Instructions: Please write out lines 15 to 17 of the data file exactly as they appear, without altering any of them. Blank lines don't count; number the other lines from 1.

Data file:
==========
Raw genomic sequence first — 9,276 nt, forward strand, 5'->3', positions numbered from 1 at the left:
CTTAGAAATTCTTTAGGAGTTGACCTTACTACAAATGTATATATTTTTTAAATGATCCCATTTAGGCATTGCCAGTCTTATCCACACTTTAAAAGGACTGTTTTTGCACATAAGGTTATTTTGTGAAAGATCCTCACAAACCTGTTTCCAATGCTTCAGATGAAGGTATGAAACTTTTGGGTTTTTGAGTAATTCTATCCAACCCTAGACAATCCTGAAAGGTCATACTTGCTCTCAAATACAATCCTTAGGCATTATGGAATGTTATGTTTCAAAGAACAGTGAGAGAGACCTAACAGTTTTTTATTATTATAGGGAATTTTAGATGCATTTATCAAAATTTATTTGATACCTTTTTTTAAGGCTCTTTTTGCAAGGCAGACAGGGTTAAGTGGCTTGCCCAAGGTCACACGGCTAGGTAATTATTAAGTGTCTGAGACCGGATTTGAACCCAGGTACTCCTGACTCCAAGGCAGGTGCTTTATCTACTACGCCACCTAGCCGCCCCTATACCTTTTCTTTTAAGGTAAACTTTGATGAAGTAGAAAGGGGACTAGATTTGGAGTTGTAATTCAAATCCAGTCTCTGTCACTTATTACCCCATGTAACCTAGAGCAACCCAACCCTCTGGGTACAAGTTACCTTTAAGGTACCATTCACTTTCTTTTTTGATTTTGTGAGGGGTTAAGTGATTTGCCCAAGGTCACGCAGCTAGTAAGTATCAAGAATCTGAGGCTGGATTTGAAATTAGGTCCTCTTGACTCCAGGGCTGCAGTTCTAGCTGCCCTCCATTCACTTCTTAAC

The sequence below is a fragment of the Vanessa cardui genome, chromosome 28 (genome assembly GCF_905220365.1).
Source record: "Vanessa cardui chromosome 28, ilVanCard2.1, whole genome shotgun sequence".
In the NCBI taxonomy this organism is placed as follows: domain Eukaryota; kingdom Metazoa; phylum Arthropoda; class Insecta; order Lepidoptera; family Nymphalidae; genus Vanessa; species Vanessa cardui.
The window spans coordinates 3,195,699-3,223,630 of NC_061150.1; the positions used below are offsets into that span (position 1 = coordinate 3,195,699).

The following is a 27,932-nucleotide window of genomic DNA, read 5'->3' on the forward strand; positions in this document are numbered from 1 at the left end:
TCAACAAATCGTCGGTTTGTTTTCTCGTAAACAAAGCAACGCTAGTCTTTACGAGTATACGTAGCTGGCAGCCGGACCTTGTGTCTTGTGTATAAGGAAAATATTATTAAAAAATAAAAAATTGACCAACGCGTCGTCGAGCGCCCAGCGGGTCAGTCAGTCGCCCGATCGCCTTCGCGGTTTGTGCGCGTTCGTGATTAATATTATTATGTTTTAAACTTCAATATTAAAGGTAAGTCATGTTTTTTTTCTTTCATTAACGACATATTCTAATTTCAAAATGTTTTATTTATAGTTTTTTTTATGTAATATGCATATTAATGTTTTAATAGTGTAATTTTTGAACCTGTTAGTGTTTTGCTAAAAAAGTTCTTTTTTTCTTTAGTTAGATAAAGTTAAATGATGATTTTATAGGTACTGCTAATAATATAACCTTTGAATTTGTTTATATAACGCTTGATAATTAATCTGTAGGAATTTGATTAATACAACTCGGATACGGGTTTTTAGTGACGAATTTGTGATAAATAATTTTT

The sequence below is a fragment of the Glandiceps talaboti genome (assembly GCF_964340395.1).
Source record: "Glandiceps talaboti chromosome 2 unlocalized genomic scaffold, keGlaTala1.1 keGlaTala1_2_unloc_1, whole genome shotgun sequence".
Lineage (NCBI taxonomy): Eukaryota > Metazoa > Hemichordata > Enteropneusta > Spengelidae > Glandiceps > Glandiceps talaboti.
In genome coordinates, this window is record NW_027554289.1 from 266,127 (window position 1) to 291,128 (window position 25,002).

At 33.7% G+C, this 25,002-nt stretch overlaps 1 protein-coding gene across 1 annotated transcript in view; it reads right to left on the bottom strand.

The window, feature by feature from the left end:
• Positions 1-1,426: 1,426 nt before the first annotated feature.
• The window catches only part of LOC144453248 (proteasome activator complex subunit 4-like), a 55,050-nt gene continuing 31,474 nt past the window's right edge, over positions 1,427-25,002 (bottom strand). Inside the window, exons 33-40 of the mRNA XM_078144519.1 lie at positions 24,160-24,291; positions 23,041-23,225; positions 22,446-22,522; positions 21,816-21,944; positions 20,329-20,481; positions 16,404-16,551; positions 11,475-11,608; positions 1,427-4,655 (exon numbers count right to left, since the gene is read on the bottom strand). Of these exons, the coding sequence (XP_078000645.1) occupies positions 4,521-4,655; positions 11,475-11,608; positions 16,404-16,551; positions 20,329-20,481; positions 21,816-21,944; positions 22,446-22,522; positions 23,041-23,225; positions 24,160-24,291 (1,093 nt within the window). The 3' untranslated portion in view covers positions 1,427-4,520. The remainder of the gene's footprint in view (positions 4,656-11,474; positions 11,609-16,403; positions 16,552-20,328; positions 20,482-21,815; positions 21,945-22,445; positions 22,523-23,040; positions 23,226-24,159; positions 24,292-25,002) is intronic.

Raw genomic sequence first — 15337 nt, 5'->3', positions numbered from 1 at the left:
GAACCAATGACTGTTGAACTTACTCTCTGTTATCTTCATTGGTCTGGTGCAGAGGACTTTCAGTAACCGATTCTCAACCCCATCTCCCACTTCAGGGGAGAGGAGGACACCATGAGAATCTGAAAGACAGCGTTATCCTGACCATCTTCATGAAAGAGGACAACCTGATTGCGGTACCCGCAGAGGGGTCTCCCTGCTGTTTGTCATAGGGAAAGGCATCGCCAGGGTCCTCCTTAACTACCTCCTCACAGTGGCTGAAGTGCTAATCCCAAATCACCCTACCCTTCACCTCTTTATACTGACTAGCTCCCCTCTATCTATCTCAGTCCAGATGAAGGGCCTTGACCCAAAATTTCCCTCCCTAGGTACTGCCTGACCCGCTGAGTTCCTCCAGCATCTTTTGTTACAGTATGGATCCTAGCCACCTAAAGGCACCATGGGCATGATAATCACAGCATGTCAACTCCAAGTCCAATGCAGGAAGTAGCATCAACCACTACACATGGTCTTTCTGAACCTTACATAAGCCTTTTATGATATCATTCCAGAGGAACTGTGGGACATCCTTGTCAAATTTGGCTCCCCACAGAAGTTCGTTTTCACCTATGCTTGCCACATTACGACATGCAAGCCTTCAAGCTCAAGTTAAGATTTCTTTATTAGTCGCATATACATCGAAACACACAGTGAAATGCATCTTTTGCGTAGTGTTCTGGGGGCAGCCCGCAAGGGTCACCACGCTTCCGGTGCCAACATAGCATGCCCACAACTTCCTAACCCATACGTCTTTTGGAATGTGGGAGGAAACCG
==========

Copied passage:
• Positions 1-1,426: 1,426 nt before the first annotated feature.
• The window catches only part of LOC144453248 (proteasome activator complex subunit 4-like), a 55,050-nt gene continuing 31,474 nt past the window's right edge, over positions 1,427-25,002 (bottom strand). Inside the window, exons 33-40 of the mRNA XM_078144519.1 lie at positions 24,160-24,291; positions 23,041-23,225; positions 22,446-22,522; positions 21,816-21,944; positions 20,329-20,481; positions 16,404-16,551; positions 11,475-11,608; positions 1,427-4,655 (exon numbers count right to left, since the gene is read on the bottom strand). Of these exons, the coding sequence (XP_078000645.1) occupies positions 4,521-4,655; positions 11,475-11,608; positions 16,404-16,551; positions 20,329-20,481; positions 21,816-21,944; positions 22,446-22,522; positions 23,041-23,225; positions 24,160-24,291 (1,093 nt within the window). The 3' untranslated portion in view covers positions 1,427-4,520. The remainder of the gene's footprint in view (positions 4,656-11,474; positions 11,609-16,403; positions 16,552-20,328; positions 20,482-21,815; positions 21,945-22,445; positions 22,523-23,040; positions 23,226-24,159; positions 24,292-25,002) is intronic.

Raw genomic sequence first — 15337 nt, 5'->3', positions numbered from 1 at the left: